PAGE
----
Title: Re: YA Fantasy Concept: prologue and intro to first chapter. TW: adult themes
Post by: Kit on December 08, 2019, 10:50:43 AM
Hi saaedwrites,

The prologue adds something that your first chapter does not (yet) - it informs the reader right away that this is a story about magic.

Happy writing.


Title: Re: YA Fantasy Concept: prologue and intro to first chapter. TW: adult themes
Post by: dnbrookswrites on December 13, 2019, 06:07:23 PM
Hey saaedwrites,

First off: thank for sharing!

In terms of your questions about the prologue, my thought it always to leave it out. It's been rare that I've read a prologue which I thought was necessary. I think there's ways to incorporate what happened to this mystery characters in the ways that his death affects the characters in the present (if this makes sense). Also, people talk about death, especially those close to the deceased. That could be an easy way of incorporating this backstory without interrupting the narrative.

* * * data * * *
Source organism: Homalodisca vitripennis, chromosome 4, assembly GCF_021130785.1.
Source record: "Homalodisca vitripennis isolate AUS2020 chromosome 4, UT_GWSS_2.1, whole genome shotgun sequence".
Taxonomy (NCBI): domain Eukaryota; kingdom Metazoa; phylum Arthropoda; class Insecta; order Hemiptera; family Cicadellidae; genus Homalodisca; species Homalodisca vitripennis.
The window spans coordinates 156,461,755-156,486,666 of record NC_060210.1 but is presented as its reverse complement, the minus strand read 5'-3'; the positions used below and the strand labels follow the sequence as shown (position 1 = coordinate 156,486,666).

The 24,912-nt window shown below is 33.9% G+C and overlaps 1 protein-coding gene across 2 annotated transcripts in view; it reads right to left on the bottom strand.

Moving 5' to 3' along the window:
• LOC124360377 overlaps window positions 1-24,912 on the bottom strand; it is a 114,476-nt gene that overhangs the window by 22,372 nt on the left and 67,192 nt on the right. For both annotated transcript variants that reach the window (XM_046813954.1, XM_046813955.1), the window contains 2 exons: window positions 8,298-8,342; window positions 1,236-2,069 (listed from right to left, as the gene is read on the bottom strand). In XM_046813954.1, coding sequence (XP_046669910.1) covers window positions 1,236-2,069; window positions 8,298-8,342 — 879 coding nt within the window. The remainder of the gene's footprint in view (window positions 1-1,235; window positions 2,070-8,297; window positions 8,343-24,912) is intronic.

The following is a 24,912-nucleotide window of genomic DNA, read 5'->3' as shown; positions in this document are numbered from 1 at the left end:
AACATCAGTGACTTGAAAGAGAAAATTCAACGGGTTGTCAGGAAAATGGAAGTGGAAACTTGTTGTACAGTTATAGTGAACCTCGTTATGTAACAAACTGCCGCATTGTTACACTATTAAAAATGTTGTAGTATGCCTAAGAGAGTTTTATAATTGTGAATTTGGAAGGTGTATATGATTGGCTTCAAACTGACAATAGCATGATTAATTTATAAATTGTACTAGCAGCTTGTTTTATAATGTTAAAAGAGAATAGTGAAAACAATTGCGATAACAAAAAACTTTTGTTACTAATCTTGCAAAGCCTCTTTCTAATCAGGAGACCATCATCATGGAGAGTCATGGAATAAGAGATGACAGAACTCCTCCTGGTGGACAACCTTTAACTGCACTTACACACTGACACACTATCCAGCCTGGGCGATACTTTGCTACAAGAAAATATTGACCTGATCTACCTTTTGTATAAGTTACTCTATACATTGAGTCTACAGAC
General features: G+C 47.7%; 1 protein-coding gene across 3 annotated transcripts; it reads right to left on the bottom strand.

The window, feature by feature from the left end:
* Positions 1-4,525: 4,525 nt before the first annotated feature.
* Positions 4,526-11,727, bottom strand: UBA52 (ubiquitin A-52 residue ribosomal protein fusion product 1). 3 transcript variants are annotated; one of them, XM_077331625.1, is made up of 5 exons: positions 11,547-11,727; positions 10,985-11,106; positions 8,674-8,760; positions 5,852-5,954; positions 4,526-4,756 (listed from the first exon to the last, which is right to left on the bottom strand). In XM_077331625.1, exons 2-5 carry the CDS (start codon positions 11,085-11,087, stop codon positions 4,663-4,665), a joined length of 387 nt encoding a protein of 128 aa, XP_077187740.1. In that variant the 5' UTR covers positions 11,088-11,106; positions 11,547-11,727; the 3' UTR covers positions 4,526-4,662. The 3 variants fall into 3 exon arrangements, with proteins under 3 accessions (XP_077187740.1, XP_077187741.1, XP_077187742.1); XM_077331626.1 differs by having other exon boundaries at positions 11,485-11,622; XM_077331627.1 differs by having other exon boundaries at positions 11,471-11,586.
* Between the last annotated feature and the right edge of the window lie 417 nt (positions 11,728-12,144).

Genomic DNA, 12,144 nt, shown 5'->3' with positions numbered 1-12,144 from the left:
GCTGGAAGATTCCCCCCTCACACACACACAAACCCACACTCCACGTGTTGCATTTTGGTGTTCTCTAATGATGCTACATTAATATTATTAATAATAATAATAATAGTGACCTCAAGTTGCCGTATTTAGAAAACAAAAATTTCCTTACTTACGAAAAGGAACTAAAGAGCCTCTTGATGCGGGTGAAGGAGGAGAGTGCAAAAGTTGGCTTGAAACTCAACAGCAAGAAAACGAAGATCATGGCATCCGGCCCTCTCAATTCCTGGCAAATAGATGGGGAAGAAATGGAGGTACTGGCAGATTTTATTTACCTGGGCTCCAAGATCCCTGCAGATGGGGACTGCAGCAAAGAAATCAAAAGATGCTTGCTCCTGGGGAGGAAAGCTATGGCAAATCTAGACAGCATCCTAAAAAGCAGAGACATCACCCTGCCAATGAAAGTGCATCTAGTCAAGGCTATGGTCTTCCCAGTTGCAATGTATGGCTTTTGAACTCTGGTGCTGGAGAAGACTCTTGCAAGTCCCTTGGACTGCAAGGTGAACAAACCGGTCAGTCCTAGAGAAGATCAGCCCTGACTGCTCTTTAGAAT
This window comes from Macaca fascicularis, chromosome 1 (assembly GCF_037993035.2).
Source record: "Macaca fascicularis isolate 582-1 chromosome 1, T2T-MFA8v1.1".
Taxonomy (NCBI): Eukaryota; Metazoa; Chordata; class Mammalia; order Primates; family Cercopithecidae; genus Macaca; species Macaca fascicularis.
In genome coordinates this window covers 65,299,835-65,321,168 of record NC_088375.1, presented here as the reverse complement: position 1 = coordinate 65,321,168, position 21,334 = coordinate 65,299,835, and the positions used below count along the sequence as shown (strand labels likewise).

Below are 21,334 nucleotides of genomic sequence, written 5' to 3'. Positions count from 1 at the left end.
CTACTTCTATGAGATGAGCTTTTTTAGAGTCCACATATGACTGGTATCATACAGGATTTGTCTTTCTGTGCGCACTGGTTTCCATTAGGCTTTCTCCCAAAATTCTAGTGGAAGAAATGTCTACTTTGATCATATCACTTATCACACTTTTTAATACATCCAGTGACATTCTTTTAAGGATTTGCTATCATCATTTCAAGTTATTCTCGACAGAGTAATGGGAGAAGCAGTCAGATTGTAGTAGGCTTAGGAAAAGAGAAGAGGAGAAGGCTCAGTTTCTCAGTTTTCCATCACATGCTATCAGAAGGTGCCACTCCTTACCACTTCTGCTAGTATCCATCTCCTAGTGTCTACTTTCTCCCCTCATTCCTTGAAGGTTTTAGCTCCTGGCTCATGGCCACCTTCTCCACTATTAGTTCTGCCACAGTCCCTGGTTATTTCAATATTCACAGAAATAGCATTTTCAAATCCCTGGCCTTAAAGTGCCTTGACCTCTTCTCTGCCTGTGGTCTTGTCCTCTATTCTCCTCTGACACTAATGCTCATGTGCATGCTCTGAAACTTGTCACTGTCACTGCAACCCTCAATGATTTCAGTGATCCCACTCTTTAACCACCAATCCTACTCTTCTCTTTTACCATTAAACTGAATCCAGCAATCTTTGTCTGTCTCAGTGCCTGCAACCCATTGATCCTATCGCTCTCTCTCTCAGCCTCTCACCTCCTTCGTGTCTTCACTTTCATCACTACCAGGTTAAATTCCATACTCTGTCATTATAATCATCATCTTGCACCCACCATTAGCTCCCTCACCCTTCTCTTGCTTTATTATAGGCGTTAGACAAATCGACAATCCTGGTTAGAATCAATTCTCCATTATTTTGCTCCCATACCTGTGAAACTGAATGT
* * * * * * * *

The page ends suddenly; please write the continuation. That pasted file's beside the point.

For the first chapter, I do agree that this one holds more promise, but I think, as Kit mentions, the element of magic is missing. I know it's only a short excerpt (so maybe it comes in later), but I think your very first sentence of chapter one should be like a kick in the face. Maybe mentioning something about your magic system might help (if that makes sense).

Hope this was helpful. Good luck!

Title: Re: YA Fantasy Concept: prologue and intro to first chapter. TW: adult themes
Post by: jadynm1234567 on January 02, 2020, 12:55:33 PM